fitness · Guest Post · hiking

A Funny Thing Happened on the Way to the Volcano (Guest Post)

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Image description: A landscape shot of a section of the track. The earth is mostly rocky and is a light brown colour. Steam is coming from geothermal vents on the mountain. In the bottom right corner of the photo is a shadow of the photographer and the ridge she is standing on.

I recently had the opportunity to tramp (that’s what New Zealanders call hiking) the Tongariro Northern Circuit in the Central North Island of Aotearoa New Zealand. The TNC is a four-day, three-night 43.1 km loop that partially overlaps with the world-famous Tongariro Alpine Crossing. The TNC takes place in the shadows and volcanic fields of the mighty active volcanoes Ngāuruhoe (which you may recognise as Mount Doom in Peter Jackson’s Lord of the Rings movies) and Tongariro. While I had done plenty of day hikes and a handful of overnight trips before, this was my first multi-day trip, and I decided to do it solo. Aotearoa New Zealand has several tramping tracks that are billed as Great Walks, which means they are well-maintained, monitored by rangers, and usually well-equipped as far as huts and campsites go. The TNC is one of those walks, and as such, is well-populated with trampers and rangers alike. That made me feel fine about going solo. I had previously spent a long time wishing I could do something like this, but it wasn’t until I saw these wise words of a kid from the hilarious blog Live From Snack Time that I decided it was time to go do it: “You can make a wish, but then you have to do the wish. It doesn’t just happen.” I decided it was time to do the wish.

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Image description: A 360-degree panorama of a section of the track. It is the very early morning and the sky is still dark. Large rocky formations stretch along the length of the photo and they are backlit by a small patch of sunlight peeking up on the left side of the photo.

Here’s the thing about tramping in Aotearoa New Zealand compared to other places: pretty much nothing here will kill you except the weather. There are no large predators like bears or mountain lions, there are no snakes, there are no particularly venomous spiders. The water is usually clean and plenty of trampers just go ahead and drink it without treatment and are usually fine. (Note: that’s risky. Don’t do it. Or do. But also, don’t.) What puts people at risk in the New Zealand backcountry is when weather closes in quickly—particularly common in alpine environments—and natural disasters like avalanches, earthquakes, or volcanic eruptions. (There are also risks like falling and breaking your leg and being unable to get to shelter.) Those are serious risks, and I don’t mean to be flippant about them. You must prepare for them as much as you are able. Now, admittedly, there’s not a whole lot you can do if a pyroclastic flow is headed your way, but I’m of the mind that life is inherently risky, and if the only thing that ever figured into your decisions was how risky an activity was, you’d never get off the couch. That’s not the life I want, so I’m prepared to accept some calculated risks. I went to an outdoor equipment shop and asked for advice from them and from experienced friends, rented and borrowed the gear that I could, bought what I couldn’t borrow, and set out.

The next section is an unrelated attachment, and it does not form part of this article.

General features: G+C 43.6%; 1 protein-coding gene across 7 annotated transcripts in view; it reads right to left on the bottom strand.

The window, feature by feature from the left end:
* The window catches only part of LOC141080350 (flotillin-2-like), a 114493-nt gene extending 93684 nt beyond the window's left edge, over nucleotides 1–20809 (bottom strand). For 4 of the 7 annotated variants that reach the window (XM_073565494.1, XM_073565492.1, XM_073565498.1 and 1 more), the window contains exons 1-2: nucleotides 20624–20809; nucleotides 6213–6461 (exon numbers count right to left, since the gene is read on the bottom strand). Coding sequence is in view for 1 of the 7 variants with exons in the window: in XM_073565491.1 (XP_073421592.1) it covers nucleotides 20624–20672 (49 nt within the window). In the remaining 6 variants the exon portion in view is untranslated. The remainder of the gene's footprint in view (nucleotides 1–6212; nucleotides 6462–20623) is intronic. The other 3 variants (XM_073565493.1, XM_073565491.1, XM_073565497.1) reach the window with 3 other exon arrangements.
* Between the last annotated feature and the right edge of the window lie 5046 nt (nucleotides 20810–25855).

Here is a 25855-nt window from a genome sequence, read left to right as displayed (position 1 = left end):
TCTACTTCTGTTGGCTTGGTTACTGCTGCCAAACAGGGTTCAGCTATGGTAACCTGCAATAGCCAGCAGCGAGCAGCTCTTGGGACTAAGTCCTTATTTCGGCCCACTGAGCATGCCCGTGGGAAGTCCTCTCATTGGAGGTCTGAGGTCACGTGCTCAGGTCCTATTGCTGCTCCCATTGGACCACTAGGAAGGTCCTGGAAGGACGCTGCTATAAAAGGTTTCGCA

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A closeup of small, white flowers growing between stones. Mount Ngāuruhoe, a symmetrical cone-shaped volcano, is visible in the background.

The track was absolutely incredible and the trip was well worth it. I can’t believe I waited as long as I did to make it happen. The photos don’t capture the scale and vastness of the landscape. They don’t capture that mixed-up feeling of achievement, relief, and “Well, that wasn’t so bad!” that rises up when you arrive at the hut. It’s hard to explain the introspection that goes on when it’s just you, your boots, your pack, and a volcano to keep you company. It was transformative. Really.

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Image description: a landscape shot of a part of the track. On the left of the photo is a 29-year-old white woman with short blonde hair. She is wearing grey shorts and a white shirt. In the distance is a cliff and a thin waterfall coming off it.

But a peculiar thing kept happening while I was tramping, and kept happening after I returned and told people about having gone. People seemed very concerned that I, a woman, was doing this tramp solo. At first, I thought it was a bit funny. But the more I thought about it, the more I realised that it reflected some weird assumptions people have about women’s ability to manage risk. When I told others about the experience and wondered whether people would have said the same thing about a male soloist, a male friend was quick to tell me that “it wasn’t about gender” (a bold assessment from someone who wasn’t there) and that going solo was “potentially foolhardy.” He’s right, in some sense: the risks of tramping—things like avalanches and volcanic eruptions—aren’t about gender. The volcano does not care about the genders of the trampers walking on it when it erupts. Dehydration and hypothermia don’t care about your gender. Venomous snakes don’t care about your gender. Flash floods don’t care about your gender. I’m totally with him on this one: the risk is not about gender. But if that’s the case, then why were the comments? Why were so many of the comments of the scandalized “A woman, alone?” variety? What is it about being a woman that leads people to assume you can’t look after yourself? (If I sound annoyed, it’s because I am.)

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Image description: A photograph of two of the famous Emerald Lakes, one behind the other. The earth in the foreground is golden brown and rocky. The lakes have vivid green water. A slope rises up behind them. The sky is blue with wispy white clouds.